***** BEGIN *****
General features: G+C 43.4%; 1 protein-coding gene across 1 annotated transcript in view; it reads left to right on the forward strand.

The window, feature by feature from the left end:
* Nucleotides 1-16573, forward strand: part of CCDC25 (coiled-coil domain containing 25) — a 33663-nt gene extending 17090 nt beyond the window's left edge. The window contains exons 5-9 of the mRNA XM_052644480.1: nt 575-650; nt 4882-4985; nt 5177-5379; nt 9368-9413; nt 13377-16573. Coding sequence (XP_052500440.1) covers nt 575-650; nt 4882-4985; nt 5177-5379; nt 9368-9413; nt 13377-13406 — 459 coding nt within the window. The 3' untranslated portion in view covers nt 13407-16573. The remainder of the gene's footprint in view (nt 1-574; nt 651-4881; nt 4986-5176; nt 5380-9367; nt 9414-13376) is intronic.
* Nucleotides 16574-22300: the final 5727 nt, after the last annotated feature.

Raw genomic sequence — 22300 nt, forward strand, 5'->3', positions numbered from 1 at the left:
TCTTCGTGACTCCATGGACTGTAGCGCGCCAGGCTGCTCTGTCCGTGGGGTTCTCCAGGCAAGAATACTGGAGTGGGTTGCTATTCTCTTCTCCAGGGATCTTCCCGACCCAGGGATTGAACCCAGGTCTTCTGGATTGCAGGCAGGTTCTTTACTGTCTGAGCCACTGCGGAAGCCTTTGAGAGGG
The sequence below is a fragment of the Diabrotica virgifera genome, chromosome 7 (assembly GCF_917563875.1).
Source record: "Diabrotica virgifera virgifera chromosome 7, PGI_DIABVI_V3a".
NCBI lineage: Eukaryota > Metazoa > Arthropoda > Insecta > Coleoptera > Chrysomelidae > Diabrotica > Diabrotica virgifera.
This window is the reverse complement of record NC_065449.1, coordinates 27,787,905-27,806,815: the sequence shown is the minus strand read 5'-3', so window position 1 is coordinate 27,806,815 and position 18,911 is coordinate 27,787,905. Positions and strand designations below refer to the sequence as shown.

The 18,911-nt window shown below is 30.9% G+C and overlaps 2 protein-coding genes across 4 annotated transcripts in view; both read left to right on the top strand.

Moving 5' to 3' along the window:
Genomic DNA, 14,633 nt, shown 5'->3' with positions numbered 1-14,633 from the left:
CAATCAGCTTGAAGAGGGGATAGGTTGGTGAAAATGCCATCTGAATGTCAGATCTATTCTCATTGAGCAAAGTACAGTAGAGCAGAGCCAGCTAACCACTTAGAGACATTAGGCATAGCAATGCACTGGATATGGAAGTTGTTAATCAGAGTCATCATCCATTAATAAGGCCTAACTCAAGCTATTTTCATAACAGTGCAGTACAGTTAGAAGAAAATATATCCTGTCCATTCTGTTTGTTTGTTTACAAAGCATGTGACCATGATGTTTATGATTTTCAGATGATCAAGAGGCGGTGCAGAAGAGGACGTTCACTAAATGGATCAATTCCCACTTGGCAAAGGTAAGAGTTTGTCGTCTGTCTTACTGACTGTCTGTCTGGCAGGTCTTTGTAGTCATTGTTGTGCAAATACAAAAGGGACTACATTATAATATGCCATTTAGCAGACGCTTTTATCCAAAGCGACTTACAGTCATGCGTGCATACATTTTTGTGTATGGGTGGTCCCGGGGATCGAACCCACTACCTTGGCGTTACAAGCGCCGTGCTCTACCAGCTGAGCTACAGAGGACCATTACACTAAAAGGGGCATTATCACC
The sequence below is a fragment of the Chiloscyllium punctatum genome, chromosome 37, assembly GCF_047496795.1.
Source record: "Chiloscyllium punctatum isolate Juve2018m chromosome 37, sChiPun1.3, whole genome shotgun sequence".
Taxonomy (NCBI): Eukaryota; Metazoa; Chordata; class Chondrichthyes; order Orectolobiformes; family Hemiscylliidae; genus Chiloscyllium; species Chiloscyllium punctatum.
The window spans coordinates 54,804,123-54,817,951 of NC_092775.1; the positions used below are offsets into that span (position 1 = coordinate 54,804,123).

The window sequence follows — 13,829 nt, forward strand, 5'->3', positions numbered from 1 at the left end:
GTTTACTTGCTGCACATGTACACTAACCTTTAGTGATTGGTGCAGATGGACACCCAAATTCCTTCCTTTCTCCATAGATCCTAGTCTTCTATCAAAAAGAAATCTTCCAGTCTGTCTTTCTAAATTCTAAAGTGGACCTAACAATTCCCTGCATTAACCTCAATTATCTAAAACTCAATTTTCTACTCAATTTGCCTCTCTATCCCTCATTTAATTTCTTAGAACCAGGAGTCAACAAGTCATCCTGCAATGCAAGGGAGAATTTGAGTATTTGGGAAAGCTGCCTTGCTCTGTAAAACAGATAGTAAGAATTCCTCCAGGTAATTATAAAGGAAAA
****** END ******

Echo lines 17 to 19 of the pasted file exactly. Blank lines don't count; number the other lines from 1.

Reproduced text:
Taxonomy (NCBI): Eukaryota; Metazoa; Chordata; class Chondrichthyes; order Orectolobiformes; family Hemiscylliidae; genus Chiloscyllium; species Chiloscyllium punctatum.
The window spans coordinates 54,804,123-54,817,951 of NC_092775.1; the positions used below are offsets into that span (position 1 = coordinate 54,804,123).

The window sequence follows — 13,829 nt, forward strand, 5'->3', positions numbered from 1 at the left end: